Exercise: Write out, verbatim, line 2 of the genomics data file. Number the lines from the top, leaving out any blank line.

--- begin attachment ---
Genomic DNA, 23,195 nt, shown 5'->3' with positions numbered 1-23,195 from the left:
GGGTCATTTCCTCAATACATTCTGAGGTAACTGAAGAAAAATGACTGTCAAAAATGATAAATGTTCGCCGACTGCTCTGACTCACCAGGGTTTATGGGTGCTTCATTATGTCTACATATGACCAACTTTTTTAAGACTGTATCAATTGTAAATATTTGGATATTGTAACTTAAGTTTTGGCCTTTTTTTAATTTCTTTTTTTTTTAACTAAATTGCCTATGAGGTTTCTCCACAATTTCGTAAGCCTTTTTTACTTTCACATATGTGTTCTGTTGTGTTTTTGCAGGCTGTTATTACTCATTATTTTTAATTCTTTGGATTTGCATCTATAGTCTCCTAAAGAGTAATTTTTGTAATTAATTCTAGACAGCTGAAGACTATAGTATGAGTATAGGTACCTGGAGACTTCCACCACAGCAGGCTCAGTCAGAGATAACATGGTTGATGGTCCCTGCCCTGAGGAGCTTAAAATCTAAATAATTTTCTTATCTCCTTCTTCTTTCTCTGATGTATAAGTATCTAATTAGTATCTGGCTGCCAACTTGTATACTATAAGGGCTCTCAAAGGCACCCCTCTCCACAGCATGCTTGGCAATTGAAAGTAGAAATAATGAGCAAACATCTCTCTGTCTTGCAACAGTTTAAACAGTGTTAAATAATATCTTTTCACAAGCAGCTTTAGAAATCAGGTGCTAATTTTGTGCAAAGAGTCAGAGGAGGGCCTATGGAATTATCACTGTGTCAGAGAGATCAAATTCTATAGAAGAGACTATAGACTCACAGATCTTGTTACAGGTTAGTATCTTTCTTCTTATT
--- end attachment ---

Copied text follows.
GGGTCATTTCCTCAATACATTCTGAGGTAACTGAAGAAAAATGACTGTCAAAAATGATAAATGTTCGCCGACTGCTCTGACTCACCAGGGTTTATGGGTGCTTCATTATGTCTACATATGACCAACTTTTTTAAGACTGTATCAATTGTAAATATTTGGATATTGTAACTTAAGTTTTGGCCTTTTTTTAATTTCTTTTTTTTTTAACTAAATTGCCTATGAGGTTTCTCCACAATTTCGTAAGCCTTTTTTACTTTCACATATGTGTTCTGTTGTGTTTTTGCAGGCTGTTATTACTCATTATTTTTAATTCTTTGGATTTGCATCTATAGTCTCCTAAAGAGTAATTTTTGTAATTAATTCTAGACAGCTGAAGACTATAGTATGAGTATAGGTACCTGGAGACTTCCACCACAGCAGGCTCAGTCAGAGATAACATGGTTGATGGTCCCTGCCCTGAGGAGCTTAAAATCTAAATAATTTTCTTATCTCCTTCTTCTTTCTCTGATGTATAAGTATCTAATTAGTATCTGGCTGCCAACTTGTATACTATAAGGGCTCTCAAAGGCACCCCTCTCCACAGCATGCTTGGCAATTGAAAGTAGAAATAATGAGCAAACATCTCTCTGTCTTGCAACAGTTTAAACAGTGTTAAATAATATCTTTTCACAAGCAGCTTTAGAAATCAGGTGCTAATTTTGTGCAAAGAGTCAGAGGAGGGCCTATGGAATTATCACTGTGTCAGAGAGATCAAATTCTATAGAAGAGACTATAGACTCACAGATCTTGTTACAGGTTAGTATCTTTCTTCTTATT